In MATHS we document three forms depending on whether the operation has a unit:
Further, whether it has an inverse
Detailed properties are documented in [ math_32_Semigroups.html ]
We also use the same word to refer to the set of elements, when there exists such an operation:
The same word (semigroup) with different capitalization indicates the collection of tpls (Set, op) that form semigroups:
It is also helpful to have the following abreviations:
The above set of definitions is typical of the various ways the name of an
algebraic system can be used. This package defining semigroup and
Semigroup in terms of SEMIGROUP can be quickly introduced by
asserting:
A semigroup is said to be Abelian if its operator commutes.
Abelian semigroups are also called
A lattice is actually two semilattices - where a semilattice is a semigroup with an idempotent operation:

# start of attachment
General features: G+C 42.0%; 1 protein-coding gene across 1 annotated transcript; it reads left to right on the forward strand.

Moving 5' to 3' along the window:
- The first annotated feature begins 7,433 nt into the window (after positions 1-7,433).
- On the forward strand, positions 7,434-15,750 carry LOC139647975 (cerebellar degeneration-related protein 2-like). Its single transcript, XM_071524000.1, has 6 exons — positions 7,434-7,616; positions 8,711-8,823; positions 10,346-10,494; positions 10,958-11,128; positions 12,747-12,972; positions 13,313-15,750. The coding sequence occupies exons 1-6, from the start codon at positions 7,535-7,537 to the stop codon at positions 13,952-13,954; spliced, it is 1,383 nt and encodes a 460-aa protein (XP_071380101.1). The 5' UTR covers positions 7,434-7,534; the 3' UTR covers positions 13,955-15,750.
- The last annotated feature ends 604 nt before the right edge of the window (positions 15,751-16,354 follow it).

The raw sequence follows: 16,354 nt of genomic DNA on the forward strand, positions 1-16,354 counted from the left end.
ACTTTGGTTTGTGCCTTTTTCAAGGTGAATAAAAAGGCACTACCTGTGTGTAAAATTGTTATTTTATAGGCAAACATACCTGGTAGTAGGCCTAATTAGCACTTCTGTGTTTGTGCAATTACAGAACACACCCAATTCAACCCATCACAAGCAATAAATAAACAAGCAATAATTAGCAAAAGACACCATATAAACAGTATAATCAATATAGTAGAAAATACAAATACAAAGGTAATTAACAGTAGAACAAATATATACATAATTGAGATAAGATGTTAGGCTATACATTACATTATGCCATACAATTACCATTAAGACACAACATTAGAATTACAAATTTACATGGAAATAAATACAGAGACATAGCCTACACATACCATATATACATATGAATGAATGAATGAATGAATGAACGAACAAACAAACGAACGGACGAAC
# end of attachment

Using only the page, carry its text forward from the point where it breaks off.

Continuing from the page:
For more on semigroups see [ math_32_Semigroups.html ]
. . . . . . . . . ( end of section One Associative Operator) <<Contents | End>>
Proofs follow a natural deduction style that start with assumptions ("Let") and continue to a consequence ("Close Let") and then discard the assumptions and deduce a conclusion. Look here [ Block Structure in logic_25_Proofs ] for more on the structure and rules.
The notation also allows you to create a new network of variables and constraints. A "Net" has a number of variables (including none) and a number of properties (including none) that connect variables. You can give them a name and then reuse them. The schema, formal system, or an elementary piece of documentation starts with "Net" and finishes "End of Net". For more, see [ notn_13_Docn_Syntax.html ] for these ways of defining and reusing pieces of logic and algebra in your documents. A quick example: a circle might be described by Net{radius:Positive Real, center:Point, area:=π*radius^2, ...}.
For a complete listing of pages in this part of my site by topic see [ home.html ]
For a more rigorous description of the standard notations see